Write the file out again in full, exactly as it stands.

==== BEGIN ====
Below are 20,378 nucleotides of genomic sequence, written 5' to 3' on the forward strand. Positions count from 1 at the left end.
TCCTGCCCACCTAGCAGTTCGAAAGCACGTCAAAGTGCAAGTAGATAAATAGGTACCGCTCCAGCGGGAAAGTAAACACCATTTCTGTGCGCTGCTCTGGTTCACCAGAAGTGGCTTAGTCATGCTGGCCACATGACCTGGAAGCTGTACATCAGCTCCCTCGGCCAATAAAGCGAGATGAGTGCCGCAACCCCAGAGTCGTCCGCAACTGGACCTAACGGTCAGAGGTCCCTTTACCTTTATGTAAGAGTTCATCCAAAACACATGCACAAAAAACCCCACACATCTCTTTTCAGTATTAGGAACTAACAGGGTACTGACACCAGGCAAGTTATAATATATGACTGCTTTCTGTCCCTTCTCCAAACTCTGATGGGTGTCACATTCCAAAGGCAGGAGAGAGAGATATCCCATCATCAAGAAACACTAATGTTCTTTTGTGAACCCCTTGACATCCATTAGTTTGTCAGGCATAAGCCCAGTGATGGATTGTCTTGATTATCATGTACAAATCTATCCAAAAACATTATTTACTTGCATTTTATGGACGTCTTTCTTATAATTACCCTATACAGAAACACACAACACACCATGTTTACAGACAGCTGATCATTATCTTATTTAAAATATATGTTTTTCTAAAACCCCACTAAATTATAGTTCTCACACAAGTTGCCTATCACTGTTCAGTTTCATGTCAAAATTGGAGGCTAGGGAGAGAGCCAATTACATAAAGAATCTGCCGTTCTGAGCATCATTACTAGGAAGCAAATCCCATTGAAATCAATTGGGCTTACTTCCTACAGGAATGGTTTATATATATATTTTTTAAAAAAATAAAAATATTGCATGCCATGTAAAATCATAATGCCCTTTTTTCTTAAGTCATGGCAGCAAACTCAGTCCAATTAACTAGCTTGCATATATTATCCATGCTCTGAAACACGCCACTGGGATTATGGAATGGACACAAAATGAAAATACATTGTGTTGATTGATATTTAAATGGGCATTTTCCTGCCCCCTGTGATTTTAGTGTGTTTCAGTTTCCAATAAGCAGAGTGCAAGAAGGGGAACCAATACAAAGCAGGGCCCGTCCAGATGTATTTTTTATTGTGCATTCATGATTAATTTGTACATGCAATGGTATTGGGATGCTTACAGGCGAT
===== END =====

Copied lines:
Below are 20,378 nucleotides of genomic sequence, written 5' to 3' on the forward strand. Positions count from 1 at the left end.
TCCTGCCCACCTAGCAGTTCGAAAGCACGTCAAAGTGCAAGTAGATAAATAGGTACCGCTCCAGCGGGAAAGTAAACACCATTTCTGTGCGCTGCTCTGGTTCACCAGAAGTGGCTTAGTCATGCTGGCCACATGACCTGGAAGCTGTACATCAGCTCCCTCGGCCAATAAAGCGAGATGAGTGCCGCAACCCCAGAGTCGTCCGCAACTGGACCTAACGGTCAGAGGTCCCTTTACCTTTATGTAAGAGTTCATCCAAAACACATGCACAAAAAACCCCACACATCTCTTTTCAGTATTAGGAACTAACAGGGTACTGACACCAGGCAAGTTATAATATATGACTGCTTTCTGTCCCTTCTCCAAACTCTGATGGGTGTCACATTCCAAAGGCAGGAGAGAGAGATATCCCATCATCAAGAAACACTAATGTTCTTTTGTGAACCCCTTGACATCCATTAGTTTGTCAGGCATAAGCCCAGTGATGGATTGTCTTGATTATCATGTACAAATCTATCCAAAAACATTATTTACTTGCATTTTATGGACGTCTTTCTTATAATTACCCTATACAGAAACACACAACACACCATGTTTACAGACAGCTGATCATTATCTTATTTAAAATATATGTTTTTCTAAAACCCCACTAAATTATAGTTCTCACACAAGTTGCCTATCACTGTTCAGTTTCATGTCAAAATTGGAGGCTAGGGAGAGAGCCAATTACATAAAGAATCTGCCGTTCTGAGCATCATTACTAGGAAGCAAATCCCATTGAAATCAATTGGGCTTACTTCCTACAGGAATGGTTTATATATATATTTTTTAAAAAAATAAAAATATTGCATGCCATGTAAAATCATAATGCCCTTTTTTCTTAAGTCATGGCAGCAAACTCAGTCCAATTAACTAGCTTGCATATATTATCCATGCTCTGAAACACGCCACTGGGATTATGGAATGGACACAAAATGAAAATACATTGTGTTGATTGATATTTAAATGGGCATTTTCCTGCCCCCTGTGATTTTAGTGTGTTTCAGTTTCCAATAAGCAGAGTGCAAGAAGGGGAACCAATACAAAGCAGGGCCCGTCCAGATGTATTTTTTATTGTGCATTCATGATTAATTTGTACATGCAATGGTATTGGGATGCTTACAGGCGAT